As the debate on the accuracy of the Wikipedia goes on, I am reminded about the wiki:wabi sabi world view ( the appreciation of the beauty of things imperfect, impermanent, and incomplete).
Nicholas Carr, of IT should become boring, fame, continues to stir things up in the blogosphere. In this post he takes on the article from Nature that has requently been cited as vindicating the claim that the Wikipedia is [almost] as accurate a resource as Britannica. Carr’s careful reading of the supplemental materials raises some issues about the reliability the study and the validity of the conclusions. He has a number of specific problems:
- Many stories in blogs and in the more mainstream press have overemphasized the findings of the study and have glossed over the fact that the story in nature was a news story, not peer reviewed scientific article.
- He uses the supplemental materials (which are available on his site as a Word document) to examine how the Nature reporters filtered out some of the criticisms offered by the experts. They adjusted some of the expert findings to adjust for the expectations of the “typical encyclopedia user”.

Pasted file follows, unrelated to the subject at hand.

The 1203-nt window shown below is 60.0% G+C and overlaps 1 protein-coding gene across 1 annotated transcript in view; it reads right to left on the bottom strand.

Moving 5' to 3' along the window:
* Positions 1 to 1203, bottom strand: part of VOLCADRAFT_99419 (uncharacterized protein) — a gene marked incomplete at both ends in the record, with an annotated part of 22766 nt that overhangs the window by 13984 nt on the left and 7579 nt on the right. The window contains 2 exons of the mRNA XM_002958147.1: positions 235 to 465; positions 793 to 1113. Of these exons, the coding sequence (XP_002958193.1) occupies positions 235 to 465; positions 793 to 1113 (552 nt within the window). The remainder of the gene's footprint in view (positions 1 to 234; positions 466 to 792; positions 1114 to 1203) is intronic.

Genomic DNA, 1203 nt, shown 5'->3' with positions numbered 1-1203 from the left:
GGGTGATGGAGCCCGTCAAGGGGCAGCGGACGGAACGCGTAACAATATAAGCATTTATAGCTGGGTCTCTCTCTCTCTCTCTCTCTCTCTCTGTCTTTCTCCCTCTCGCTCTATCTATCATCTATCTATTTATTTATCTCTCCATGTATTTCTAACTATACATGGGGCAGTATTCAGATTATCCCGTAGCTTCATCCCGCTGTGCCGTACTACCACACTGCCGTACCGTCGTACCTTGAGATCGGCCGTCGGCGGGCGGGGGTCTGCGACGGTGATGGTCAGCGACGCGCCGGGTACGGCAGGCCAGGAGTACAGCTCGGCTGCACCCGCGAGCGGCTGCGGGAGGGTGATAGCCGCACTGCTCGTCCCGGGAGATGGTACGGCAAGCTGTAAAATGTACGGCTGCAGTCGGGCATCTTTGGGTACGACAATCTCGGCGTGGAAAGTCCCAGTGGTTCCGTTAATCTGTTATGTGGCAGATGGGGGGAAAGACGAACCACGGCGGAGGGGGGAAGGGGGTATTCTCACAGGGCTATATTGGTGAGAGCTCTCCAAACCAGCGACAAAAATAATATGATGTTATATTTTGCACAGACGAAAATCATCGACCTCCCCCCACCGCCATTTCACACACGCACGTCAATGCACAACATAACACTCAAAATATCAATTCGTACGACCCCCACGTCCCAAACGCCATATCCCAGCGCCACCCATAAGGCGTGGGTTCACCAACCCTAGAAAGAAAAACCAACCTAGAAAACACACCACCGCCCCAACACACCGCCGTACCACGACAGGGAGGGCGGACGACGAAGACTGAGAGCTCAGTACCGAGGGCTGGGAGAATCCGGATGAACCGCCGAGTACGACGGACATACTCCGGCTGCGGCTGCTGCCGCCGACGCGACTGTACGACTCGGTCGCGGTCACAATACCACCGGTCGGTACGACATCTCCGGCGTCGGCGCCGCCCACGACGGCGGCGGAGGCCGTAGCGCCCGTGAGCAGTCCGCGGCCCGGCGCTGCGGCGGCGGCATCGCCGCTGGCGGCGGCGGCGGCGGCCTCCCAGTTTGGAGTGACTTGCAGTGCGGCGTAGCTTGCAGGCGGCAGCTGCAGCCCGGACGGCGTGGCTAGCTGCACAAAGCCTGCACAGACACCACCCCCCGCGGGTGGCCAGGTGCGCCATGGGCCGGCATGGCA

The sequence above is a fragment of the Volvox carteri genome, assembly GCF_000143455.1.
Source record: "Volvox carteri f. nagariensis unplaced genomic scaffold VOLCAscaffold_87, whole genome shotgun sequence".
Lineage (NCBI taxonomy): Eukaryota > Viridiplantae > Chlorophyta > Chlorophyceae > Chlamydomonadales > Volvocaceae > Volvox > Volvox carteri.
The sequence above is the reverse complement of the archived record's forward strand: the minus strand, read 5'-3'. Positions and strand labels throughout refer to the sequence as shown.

- He cites some additional evidence that the inaccuracies in Wikipedia tended to somewhat more substantial than those in Britannica.
Ross Mayfield, who was at the open source conference where Mitch Kapur gave the speech that triggered the Carr post, responds pretty persuasively to the criticism on his blog. I like the Wikipedia as a personal resource, and I’d found myself referring to the nature article several times in the last week without really haven’t read it carefully. I’m a little more cautious now. As Mayfield’s post indicates, having folks like Nicholas Carr in the blogosphere is a huge advantage to sharpen our thinking, and it’s good to be reminded every now and again of the frailty of all of our knowledge systems.
Which is part of the point. No editing system, closed editorial process or open, is perfect. Instead focus on media literacy and a little wabi sabi.